The Pittsburgh Penguins made a move yesterday that flew a bit under the radar, signing center Matt Cullen to a one-year, $800,000 contract.
Cullen, who has played in more than 1,200 games over his career, has been a steady middle of the lineup player throughout his career. Cullen can give the Penguins some veteran depth, so it’s not a terrible signing, but what’s shocking about the deal is that Cullen is inching closer to his 39th birthday.
The Penguins also signed Eric Fehr this off-season, but Fehr, a veteran of 10 NHL seasons, is still 10 years Cullen’s junior. That’s no small age gap. Even still, Cullen barely cracks the five oldest players this season. Here are the NHL’s elder statesmen with contracts for the upcoming season: Read more
Sidney Crosby and Nathan MacKinnon have been spending part of this off-season running the first Sidney Crosby Hockey School in Cole Harbour, but the hockey camp isn’t the only way the two NHL stars are giving back to their hometown.
Crosby and MacKinnon, who were both part of the Canadian squad that won gold at the 2015 World Championship, have donated their shares of the winnings to the Cole Harbour Hockey Association. According to the Chronicle Herald, Hockey Canada’s Tom Renney presented Crosby and MacKinnon with checks Wednesday for their participation, and the pair of first overall picks saw it as a way to give back to the community in which they played the game as children. The value of the checks was not disclosed.
“Obviously this is where Nate and I started so to have the opportunity to give back and…to be able to have it go directly to the minor hockey associations that we were apart of means a lot to us,” Crosby told the Chronicle Herald. “I’m sure it’ll go a long way so we certainly appreciate (Renney) taking the time to come here and share his experience and wisdom with people here, and educate them. For the parents who were here and listened to him, I’m sure it means a lot that he would take time out of his busy schedule to come here.” Read more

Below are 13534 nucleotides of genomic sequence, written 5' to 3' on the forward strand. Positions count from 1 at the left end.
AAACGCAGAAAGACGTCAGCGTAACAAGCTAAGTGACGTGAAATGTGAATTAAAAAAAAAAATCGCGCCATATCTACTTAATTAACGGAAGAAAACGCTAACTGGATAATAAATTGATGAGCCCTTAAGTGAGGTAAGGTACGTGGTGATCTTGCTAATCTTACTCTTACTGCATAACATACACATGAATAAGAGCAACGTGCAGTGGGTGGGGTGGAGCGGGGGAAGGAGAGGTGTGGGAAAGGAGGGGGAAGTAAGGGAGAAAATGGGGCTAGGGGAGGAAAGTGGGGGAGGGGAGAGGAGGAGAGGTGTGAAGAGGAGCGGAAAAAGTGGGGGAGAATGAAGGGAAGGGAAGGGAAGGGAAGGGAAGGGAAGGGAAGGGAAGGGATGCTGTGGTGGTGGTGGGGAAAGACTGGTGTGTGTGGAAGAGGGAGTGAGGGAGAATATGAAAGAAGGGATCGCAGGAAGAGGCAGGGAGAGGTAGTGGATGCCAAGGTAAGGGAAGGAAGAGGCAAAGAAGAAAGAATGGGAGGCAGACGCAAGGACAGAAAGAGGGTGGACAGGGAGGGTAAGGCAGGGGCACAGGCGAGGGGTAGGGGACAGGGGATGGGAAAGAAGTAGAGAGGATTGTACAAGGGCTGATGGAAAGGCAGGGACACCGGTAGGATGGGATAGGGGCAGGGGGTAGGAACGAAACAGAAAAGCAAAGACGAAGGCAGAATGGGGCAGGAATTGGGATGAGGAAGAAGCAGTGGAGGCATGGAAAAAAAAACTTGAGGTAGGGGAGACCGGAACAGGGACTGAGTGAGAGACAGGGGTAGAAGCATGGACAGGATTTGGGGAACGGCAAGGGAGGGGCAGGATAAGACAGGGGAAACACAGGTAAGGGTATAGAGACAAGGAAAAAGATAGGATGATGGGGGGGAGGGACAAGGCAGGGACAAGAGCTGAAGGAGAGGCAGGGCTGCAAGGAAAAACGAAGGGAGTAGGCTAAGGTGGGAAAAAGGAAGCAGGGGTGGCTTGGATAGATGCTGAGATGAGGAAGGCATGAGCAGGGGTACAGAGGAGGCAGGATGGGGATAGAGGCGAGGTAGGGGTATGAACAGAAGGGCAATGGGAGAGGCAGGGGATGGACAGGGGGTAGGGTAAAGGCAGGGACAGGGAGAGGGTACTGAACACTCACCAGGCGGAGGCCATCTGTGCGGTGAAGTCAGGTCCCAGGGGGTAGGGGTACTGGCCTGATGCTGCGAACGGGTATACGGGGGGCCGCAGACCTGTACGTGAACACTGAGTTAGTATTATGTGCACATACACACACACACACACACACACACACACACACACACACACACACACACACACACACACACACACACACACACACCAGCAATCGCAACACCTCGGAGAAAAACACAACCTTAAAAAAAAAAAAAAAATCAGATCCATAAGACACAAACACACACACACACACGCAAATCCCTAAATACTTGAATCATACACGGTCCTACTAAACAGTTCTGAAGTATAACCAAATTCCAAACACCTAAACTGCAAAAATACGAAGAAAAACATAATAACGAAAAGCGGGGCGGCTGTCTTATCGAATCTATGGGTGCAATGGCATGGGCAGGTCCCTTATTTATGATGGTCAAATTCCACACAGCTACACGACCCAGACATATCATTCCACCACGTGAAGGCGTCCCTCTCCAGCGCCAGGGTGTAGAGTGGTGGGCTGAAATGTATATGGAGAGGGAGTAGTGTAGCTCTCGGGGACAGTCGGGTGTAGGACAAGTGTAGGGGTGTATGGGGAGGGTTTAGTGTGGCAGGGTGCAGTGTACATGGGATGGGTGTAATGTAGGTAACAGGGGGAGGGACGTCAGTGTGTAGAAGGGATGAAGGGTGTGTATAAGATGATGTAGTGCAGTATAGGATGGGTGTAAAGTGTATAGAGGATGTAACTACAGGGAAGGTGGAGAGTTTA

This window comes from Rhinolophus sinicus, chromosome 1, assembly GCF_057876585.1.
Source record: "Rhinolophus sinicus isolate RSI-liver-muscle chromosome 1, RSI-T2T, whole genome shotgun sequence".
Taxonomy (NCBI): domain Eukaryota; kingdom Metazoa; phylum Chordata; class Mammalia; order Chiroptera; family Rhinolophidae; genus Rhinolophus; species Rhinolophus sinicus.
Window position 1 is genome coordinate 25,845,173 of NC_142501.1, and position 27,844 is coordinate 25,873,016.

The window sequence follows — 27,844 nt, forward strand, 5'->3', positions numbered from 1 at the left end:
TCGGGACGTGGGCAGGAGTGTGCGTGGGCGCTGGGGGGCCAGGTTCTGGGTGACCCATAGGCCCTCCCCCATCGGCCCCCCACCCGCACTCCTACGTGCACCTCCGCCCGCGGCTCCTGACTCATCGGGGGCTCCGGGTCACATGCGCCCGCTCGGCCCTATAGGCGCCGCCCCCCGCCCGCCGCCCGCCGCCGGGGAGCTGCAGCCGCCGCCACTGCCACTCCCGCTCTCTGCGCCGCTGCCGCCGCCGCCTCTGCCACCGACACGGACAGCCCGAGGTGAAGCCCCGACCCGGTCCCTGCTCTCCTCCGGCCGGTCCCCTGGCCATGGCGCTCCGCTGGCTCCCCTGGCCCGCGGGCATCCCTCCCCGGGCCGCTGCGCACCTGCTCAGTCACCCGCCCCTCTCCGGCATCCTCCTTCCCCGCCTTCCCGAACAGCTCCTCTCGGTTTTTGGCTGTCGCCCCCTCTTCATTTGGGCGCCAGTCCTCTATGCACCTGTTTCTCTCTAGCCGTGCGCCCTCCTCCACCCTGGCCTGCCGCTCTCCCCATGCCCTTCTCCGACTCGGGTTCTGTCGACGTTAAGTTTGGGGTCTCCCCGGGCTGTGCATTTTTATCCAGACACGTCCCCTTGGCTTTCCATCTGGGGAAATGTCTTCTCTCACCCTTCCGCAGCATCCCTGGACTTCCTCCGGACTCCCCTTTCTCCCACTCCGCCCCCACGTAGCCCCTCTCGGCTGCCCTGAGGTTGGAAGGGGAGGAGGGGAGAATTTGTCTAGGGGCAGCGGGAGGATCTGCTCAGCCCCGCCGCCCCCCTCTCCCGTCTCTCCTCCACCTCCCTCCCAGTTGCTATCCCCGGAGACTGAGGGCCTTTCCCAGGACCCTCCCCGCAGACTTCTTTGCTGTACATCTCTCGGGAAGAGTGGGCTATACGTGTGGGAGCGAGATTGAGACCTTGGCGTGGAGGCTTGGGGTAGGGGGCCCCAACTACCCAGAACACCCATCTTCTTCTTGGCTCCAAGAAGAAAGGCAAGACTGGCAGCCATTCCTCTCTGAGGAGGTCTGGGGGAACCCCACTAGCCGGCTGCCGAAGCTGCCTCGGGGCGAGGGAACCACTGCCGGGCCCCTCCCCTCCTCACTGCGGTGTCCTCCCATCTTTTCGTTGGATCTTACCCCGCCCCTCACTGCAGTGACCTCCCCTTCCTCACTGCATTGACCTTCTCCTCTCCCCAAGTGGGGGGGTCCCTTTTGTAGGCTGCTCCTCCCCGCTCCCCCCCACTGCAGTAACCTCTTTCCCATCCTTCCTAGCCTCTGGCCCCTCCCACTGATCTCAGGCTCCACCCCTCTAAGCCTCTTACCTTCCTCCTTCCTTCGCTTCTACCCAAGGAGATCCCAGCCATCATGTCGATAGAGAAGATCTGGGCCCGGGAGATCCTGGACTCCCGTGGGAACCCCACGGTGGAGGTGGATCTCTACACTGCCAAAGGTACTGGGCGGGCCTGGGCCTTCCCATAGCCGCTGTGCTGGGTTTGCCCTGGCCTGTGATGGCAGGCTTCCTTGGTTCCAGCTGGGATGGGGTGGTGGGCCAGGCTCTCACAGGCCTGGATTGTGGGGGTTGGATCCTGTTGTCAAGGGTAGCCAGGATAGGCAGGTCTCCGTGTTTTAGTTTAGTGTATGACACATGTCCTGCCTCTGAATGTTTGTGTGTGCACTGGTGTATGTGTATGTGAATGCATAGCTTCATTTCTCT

By Shelly Anderson
In his first season as Pittsburgh GM, Jim Rutherford got only a small sampling of Olli Maatta’s work, just 20 games. Still, what Rutherford saw on and off the ice left him with no qualms about elevating the young Finn to the rarefied status of being one of the Penguins’ core players entering 2015-16, Maatta’s third season.
Up front, Pittsburgh has Sidney Crosby and Evgeni Malkin. In goal, Marc-Andre Fleury. On defense, Kris Letang – and now Maatta.
“We’re going to rely on him heavily and more like a veteran player,” Rutherford said. “We are going to transition our defense into younger guys, but we’ll lean on him a lot.” Read more
For the past week, the Toronto Blue Jays have owned the sports news cycle thanks to the club’s big time acquisitions of Troy Tulowitzki and David Price ahead of the MLB trade deadline. There’s one problem, though: there’s a possibility that neither trade will actually help get the Blue Jays into the post-season.
The Blue Jays currently sit two games back of a wild-card spot, and, even then, they may find themselves ousted in the one-game playoff between the wild-card teams. If that happens, they will have made two major trades and, especially with regards to the Price trade, have mortgaged their future in a non-playoff year.